More stories about dead dogs and celebrations

True story.

For some reason, when I was in my teens, my parents were always gone on some trip or another on my birthday. It really wasn’t that big of a deal, it was just that it fell so near July 4th that it was vacation time and off they went and I was left to my own devices. We just weren’t a big celebratin’ family.


But wait, wait..let’s back up a bit.

Right after I turned five (which we did celebrate during a visit to Columbus O-Hi-O) my parents gave me my first dog whom I named Billy. This was in my pre-Gurdon days when I thought “Billy” was the height of naming-cleverness. A shaggy black cockapoo (which was the PC name for mutts at the time) Billy was my best buddy through thick and thin even when we had several other dogs during his tenure.

Okay. Jump forward to July 8, 1973.

The family was in St. Louis that year and I didn’t go because it was summer and St. Louis doesn’t have a beach worth speaking of and why would someone from Southern California want to go to St. Louis in July when it doesn’t even have a friggin’ beach? So the birthday boy (that would be me, just in case I’m boring you and you’re already starting to wonder if maybe there was something better to read over at Michael Totten, and trust me, there isn’t)…ahem, anyway, the birthday boy goes over to his girlfriend of a year and a half’s house for his birthday.

And you know what he got?

Dumped. Kicked to the curb. Dropped like a bad habit. 86’d. Cashiered. Book’em Danno-ed.

You know what’s coming, don’t you.

Our devastated birthday boy drags his sorry-ass home to an empty house only to find…Billy is dead.

Ready for a dirt-nap. Hard as a carp. Cold as a stone. An ex-cockapoo.

Yes, it does sound like a country song but I didn’t have a truck so discriminating country-western songwriters collectively turned their noses up at me because I hadn’t suffered enough. Hence my antipathy towards country music ever since.

I wasn’t surprised that Billy died, after all he was thirteen, and I never really knew what killed him (we didn’t have CSI around at that time to draw a chalk line around him and look for clues), but you’ve got to admit that, for a friend, he could have had better timing. So I picked up his hard-as-a-carp body and carried it out back to the fringe of the garden and I buried him with full good-doggie honors.

Later that night my mom called to wish me a happy birthday and all I could say was, “Billy’s dead”. I can only imagine how my mom must have felt at those words. I wasn’t feeling too good myself.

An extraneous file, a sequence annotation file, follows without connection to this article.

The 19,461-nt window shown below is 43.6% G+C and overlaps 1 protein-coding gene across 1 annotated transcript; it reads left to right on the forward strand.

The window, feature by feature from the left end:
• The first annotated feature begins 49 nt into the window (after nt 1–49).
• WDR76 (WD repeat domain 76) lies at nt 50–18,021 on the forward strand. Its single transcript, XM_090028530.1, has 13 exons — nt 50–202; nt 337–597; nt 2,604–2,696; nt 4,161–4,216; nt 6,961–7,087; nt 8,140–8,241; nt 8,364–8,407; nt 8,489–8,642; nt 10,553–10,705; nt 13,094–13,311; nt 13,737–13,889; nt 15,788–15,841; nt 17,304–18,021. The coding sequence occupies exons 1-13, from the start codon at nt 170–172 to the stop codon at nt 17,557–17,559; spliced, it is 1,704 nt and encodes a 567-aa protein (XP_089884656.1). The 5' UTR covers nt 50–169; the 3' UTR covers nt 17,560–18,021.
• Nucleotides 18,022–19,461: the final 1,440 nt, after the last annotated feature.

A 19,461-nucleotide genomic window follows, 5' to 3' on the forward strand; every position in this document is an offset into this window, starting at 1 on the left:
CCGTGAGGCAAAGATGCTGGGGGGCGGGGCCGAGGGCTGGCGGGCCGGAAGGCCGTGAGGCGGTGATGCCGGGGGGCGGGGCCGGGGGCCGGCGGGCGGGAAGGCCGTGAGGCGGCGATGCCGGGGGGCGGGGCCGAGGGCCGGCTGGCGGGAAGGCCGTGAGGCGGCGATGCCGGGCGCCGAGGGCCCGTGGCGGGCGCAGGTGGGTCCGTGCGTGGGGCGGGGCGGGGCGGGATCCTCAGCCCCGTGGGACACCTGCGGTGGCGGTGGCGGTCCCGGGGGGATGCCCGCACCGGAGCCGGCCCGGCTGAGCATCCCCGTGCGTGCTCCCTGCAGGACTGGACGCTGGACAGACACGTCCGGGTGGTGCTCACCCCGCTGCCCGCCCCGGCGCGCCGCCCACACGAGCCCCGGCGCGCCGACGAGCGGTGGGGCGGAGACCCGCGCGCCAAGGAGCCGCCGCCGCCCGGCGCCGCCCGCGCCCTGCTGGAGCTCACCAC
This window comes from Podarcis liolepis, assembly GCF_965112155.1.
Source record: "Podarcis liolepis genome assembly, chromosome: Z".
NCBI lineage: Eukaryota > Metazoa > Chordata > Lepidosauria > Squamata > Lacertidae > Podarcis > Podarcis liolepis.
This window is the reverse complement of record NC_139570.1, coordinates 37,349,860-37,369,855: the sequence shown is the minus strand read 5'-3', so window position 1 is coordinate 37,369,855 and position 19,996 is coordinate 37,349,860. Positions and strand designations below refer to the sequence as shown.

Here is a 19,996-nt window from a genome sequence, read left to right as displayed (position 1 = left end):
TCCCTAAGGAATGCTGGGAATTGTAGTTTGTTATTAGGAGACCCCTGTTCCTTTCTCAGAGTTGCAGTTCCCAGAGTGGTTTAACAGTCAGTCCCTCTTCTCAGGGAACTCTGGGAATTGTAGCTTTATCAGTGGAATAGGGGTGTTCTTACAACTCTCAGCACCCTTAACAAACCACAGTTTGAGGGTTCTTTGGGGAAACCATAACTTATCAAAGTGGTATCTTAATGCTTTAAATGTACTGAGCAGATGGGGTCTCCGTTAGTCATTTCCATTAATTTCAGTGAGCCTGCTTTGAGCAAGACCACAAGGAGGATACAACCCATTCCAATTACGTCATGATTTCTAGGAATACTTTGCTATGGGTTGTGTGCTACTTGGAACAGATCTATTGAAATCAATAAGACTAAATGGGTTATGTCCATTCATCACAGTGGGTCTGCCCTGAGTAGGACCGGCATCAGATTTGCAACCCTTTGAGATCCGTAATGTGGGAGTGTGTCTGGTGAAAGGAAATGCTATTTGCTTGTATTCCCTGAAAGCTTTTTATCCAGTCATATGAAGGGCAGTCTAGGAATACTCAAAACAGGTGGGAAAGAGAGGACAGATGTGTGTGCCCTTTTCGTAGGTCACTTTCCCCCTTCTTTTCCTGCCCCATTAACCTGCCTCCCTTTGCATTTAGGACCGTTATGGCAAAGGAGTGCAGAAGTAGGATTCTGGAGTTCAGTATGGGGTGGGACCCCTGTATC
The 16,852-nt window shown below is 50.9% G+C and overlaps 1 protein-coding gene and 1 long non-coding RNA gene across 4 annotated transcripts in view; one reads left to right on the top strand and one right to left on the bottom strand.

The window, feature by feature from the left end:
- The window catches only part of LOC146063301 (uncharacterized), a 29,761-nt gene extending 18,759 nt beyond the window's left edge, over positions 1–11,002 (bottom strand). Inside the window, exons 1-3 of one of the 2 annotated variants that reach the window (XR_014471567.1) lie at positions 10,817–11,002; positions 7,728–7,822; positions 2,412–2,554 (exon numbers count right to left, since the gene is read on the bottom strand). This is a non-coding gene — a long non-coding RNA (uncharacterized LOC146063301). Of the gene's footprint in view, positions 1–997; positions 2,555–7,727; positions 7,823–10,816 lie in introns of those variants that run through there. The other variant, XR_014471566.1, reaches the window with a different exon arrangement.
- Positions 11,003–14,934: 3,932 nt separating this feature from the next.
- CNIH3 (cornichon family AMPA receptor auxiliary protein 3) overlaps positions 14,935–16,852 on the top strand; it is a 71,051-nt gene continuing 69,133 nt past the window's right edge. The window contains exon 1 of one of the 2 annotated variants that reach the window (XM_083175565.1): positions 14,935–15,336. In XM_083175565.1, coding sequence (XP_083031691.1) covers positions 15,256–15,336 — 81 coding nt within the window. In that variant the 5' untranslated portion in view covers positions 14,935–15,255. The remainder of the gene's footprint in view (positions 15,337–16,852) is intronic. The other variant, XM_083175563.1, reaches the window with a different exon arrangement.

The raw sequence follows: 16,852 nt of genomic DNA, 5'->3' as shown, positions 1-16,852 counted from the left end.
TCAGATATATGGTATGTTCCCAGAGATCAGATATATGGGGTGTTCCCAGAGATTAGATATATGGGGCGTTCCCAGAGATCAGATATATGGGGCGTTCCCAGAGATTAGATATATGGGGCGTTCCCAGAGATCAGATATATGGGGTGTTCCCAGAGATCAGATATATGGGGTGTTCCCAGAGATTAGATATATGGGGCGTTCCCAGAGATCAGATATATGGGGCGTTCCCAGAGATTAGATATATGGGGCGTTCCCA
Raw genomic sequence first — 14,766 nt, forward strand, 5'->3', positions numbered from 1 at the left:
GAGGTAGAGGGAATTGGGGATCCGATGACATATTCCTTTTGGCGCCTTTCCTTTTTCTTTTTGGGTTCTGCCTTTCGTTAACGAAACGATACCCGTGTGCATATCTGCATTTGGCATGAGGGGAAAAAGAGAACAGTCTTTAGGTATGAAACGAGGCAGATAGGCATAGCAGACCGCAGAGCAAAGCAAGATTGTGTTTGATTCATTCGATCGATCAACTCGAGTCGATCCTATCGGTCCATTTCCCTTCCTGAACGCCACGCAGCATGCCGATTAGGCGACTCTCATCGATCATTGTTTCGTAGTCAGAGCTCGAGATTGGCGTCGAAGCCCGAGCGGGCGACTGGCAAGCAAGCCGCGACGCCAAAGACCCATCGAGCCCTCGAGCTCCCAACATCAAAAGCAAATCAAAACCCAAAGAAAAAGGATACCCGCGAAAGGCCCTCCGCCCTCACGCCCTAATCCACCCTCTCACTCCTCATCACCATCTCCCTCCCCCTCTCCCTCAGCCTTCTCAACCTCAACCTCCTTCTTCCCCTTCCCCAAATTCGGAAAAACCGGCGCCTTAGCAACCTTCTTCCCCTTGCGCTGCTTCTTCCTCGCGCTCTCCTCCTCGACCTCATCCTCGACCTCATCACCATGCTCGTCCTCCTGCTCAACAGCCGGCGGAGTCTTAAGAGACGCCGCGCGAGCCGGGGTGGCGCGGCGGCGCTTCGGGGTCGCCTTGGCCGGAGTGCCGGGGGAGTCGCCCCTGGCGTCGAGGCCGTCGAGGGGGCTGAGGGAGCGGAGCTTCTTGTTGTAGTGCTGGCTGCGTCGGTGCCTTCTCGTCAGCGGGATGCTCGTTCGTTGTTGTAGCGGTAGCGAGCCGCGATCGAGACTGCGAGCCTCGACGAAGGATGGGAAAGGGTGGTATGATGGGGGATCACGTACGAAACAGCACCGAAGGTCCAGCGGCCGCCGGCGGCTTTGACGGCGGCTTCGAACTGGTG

The point of this amusing-because-of distance story is because tomorrow (or more likely today when you’re reading this) I’m turning fifty years old.

Old as the hills. Ready to be carbon-dated. Don’t buy any green bananas.

I don’t remember too many birthdays. I know that the twenty-first one had something to do with tequila and was one of the only two (count’em two) times I have ever been drunk. I also remember the song Dreamweaver playing in the bar and a blonde with a bob who was trying to take me home but my brother wouldn’t let her. My brother and I resumed speaking to each other many years later but there is still that tension at family gatherings.

There was also my thirtieth when the vivacious and seductive* Mrs. tbogg threw me a surprise party that at least three of my friends blew by saying “See you Saturday night”. I should point out that I choose my friends for their looks, not their brains.

So tomorrow (or today) I’m going to work and I’ll smile and say ‘thanks’ and I’ll get through the day with a minimum of fuss and Saturday I can put it all behind me and be thankful that my wife hasn’t left me and none of the dogs will die. Oh, and I have a truck now.

Wish me luck.

*Important announcement: Lately the gorgeous and prehensile-tongued Mrs tbogg has complained that I refer to the lovely and talented Casey as the “lovely and talented Casey“, while she gets bupkus. Just Mrs tbogg (see below). Therefore, we have reached an agreement that she will, from this point forward, be granted two adjectives per reference. A careful reading of which terms I use should be a reasonable indicator of our ongoing marital status (speaking of which, we will have been married 22 years on Saturday). Bully for us.

Of course, if I happen to refer to her as the “Hobbit of Love” in the near future, well, you’ll be on your own to figure that one out.

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